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An Introduction to Coevolution

Genetic algorithms are neat, but they do come with their own set of problems. One big problem is that genetic algorithms have a tendency to get stuck at local optima. In other words, they will find a reasonable solution, but not the best solution. There are several methods that have been devised to counter this problem, and the one we will look at is coevolution.

Overview of Coevolution

Coevolution is a term within the field of genetic algorithms that refers to evolving two or more interdependent sets of data. For example, if you are evolving a chess player, you would evolve both a white player and a black player together. So that each subsequent generation would (theoritically) be playing a more advanced opponent, forcing the GA to continuously evolve better players.

How do you go about coevolving two or more "species"? Well, as with genetic algorithms, the implementation is very problem-dependent. Coevolution is more of an idea than any specific technique. The easiest way to look at your problem is to try and create an analogy between your problem and the natural idea of parasite and host.

Let us keep with our chess problem - given a standard GA, we would pit each genetically evolved chess player against a set AI agent, rewarding each player according to how well they've done. Chances are, the GA would evolve a relatively good player, but it would take advantage of the various idiosyncrasies of the AI agent.

With coevolution, we would have two separately evolving populations: a population of black players and a population of white players. Having these two populations would ensure that neither of the populations would exploit certain traits of the other, because each population was constantly changing. Therefore, a generic, but good chess player would be evolved.

Example: Hillis and Sorting Algorithms1

Designing efficient algorithms to sort data is probably one of the most mundane but fundamentally important techniques in computer science. There was a lot of research done at one time at "n=16" sorting - an algorithm that sorted any list with 16 elements. Basically, each algorithm was a series of swap-comparisons (compare a and b, and if b is less than a swap them), and swap-comparisions that were independent of each other (they didn't compare the same elements, eg (1,2)(3,4)) could be performed in parallel to make the algorithm even faster.

In 1962, an algorithm requiring 65 comparisions was discovered, in 1964, 63 comparisons, 1969, 62 comparisions and then 60 comparisions. It was an exciting decade in the world of n=16 sorting algorithms! The problem was left alone until the 1980s when Daniel Hillis tried again to find an algorithm, except this time utilizing his massively parallel Connection Machine 2.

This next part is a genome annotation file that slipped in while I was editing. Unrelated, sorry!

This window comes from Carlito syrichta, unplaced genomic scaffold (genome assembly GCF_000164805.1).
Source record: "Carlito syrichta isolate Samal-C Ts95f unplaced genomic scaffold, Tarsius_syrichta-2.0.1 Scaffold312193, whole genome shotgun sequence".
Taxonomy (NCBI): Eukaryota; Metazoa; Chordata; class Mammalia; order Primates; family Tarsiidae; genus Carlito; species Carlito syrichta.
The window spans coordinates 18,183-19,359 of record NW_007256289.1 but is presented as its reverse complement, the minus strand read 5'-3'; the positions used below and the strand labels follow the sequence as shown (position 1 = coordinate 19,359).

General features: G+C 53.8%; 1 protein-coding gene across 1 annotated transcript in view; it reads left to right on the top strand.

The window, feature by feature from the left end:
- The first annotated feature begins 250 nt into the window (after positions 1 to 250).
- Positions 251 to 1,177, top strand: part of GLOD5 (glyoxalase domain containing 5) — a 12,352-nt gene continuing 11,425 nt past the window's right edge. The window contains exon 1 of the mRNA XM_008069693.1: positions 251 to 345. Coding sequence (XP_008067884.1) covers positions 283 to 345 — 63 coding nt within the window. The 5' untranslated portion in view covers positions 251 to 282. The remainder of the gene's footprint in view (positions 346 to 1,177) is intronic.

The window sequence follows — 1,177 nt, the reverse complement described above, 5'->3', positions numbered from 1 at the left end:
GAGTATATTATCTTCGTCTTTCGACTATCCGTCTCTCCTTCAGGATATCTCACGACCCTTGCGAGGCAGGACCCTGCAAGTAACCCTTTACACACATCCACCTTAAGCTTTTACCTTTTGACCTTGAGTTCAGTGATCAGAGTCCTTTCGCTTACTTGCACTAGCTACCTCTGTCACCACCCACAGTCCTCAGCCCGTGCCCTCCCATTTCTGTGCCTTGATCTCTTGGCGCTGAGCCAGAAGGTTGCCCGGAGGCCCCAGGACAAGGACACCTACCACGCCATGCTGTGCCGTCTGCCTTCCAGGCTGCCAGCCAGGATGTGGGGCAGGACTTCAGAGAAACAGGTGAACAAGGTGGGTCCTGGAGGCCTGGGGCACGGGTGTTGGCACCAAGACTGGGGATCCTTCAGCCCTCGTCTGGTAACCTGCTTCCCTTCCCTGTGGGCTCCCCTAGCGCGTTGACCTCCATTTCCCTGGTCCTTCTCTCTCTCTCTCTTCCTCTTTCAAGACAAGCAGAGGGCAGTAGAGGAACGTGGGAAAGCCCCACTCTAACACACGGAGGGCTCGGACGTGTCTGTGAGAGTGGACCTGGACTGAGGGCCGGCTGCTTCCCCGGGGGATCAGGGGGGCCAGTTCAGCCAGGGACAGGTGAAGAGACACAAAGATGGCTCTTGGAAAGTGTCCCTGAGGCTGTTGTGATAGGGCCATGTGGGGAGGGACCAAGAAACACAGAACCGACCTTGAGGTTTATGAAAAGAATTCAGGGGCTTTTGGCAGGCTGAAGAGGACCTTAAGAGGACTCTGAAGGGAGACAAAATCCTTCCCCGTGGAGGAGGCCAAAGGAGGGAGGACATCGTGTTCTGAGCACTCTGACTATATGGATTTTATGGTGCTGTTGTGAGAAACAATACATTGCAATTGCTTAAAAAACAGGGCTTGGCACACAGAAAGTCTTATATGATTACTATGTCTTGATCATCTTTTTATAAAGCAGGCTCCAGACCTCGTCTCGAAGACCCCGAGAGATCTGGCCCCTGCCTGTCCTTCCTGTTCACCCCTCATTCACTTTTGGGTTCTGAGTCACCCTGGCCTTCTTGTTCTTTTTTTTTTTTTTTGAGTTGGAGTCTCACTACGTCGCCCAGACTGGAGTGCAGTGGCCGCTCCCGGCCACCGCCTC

The details of how he encoded the problem are irrelevant here. In short, he used a rather complex and biological-inspired GA, but helped it along by setting the first 32 comparisions to known values that were common between all the manually discovered algorithms. Even with all of this, plus the huge populations (between 512 and 1 million!) that he could utilize using the Connection Machine, Hillis' GA only managed to create an algorithm that could sort lists in 65 comparisions.

Hillis persisted, and found that his GA was getting stuck in local optima. Therefore, he looked into the idea of coevolution using the host-parasite analogy. The host would be the sorting algorithm, and the parasites would be group of test cases for the algorithm to sort. The fitness of the host was the percentage of the test cases sorted, the fitness of the parasite was the percentage of test cases that stumped the algorithm. Therefore, when the GA was run, the parasites and hosts were locked into a spiraling arms race, with the sorting algorithms becoming more efficient, but the test cases becoming harder and harder to sort. With coevolution in place, the GA managed to find an algorithm that only required 61 comparisions - just one step away from the best so far discovered.

While Hillis' work never managed to create an algorithm that bettered any manually found one, it did prove the usefulness of coevolution as a viable GA technique.


1 Much of this section has been derived from Melanie Mitchell's excellent Introduction to Genetic Algorithms.

Submitted: 13/12/2000

Article content copyright © James Matthews, 2000.
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